Arthur C. Clarke’s Third Law states that “Any sufficiently advanced technology is indistinguishable from magic.” Is the only difference the way that the story frames the unbelievable elements, that “magic” is unbelievable things that come from outside of people, where “technology” is people-derived? When Hermione Granger develops a new spell, is she using magic or technology or both?

A few months ago, I attended a Google Hangout interview with NK Jemisin through the Dive Into Worldbuilding series where she talked both about the new novel she has coming out later this year and about her philosophy on world-building. The two things that struck me most from this conversation were her points about assumptions she tries to avoid in her readers. First, she noted that people generally assume that science and magic don’t coexist, that the practice of science in a fantasy setting (or even the use of scientific language) is a rare commodity. But the thing that really resonated with me was her explanation for why she doesn’t use “magic” as a term in her books. The reason, she explained, was because “magic implies… differentiating between magic and mundanity.”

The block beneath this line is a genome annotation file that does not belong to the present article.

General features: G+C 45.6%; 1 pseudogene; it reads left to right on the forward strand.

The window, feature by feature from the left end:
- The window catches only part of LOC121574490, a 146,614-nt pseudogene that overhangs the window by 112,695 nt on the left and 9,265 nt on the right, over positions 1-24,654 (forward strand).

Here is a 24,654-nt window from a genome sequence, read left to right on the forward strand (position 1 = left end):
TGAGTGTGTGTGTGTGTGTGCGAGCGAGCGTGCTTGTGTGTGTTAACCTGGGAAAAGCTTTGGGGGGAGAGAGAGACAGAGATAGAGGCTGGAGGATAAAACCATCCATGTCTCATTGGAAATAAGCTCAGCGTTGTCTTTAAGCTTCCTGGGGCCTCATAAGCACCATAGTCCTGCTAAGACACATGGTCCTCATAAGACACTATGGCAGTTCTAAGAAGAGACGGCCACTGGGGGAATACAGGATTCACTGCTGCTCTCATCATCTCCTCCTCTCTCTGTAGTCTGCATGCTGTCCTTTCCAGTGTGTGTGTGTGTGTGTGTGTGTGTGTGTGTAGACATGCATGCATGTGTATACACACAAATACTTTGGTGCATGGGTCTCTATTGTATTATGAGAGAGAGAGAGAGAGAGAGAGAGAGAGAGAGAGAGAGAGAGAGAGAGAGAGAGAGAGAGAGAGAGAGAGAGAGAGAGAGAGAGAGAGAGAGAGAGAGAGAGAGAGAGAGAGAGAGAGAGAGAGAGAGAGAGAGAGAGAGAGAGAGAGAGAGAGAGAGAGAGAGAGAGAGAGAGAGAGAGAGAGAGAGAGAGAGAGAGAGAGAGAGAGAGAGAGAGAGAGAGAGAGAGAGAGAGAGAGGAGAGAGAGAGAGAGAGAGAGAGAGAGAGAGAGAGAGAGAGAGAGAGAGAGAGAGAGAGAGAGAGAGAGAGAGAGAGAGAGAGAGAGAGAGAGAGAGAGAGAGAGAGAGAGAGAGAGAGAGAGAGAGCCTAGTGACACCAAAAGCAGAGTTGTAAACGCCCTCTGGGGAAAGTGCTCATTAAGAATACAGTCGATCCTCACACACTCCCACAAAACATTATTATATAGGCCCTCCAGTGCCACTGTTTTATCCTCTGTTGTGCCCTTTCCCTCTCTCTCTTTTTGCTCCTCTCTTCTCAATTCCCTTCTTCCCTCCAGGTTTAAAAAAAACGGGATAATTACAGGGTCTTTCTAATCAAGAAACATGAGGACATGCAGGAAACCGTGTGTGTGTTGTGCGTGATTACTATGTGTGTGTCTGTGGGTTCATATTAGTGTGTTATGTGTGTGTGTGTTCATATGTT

I think that might be my new favorite explanation: that when people use the word “magic,” they’re drawing a line between what is normal and what is uncanny. This can be different for your setting than for the real world – in fantasy, that’s often the case – and it can change over the course of the story. But “magic” as a concept carries undertones of something rare and precious and bizarre. By that definition, the mysterious stuff of Carey and Martin’s books is undeniably magic. The everyday conveniences of Harry Potter’s world, on the other hand, start to lose their rights to the title. Something that’s common – that’s just part of how the world works – wouldn’t quite be magic, not to the characters. Even if it’s never been seen before by the readers.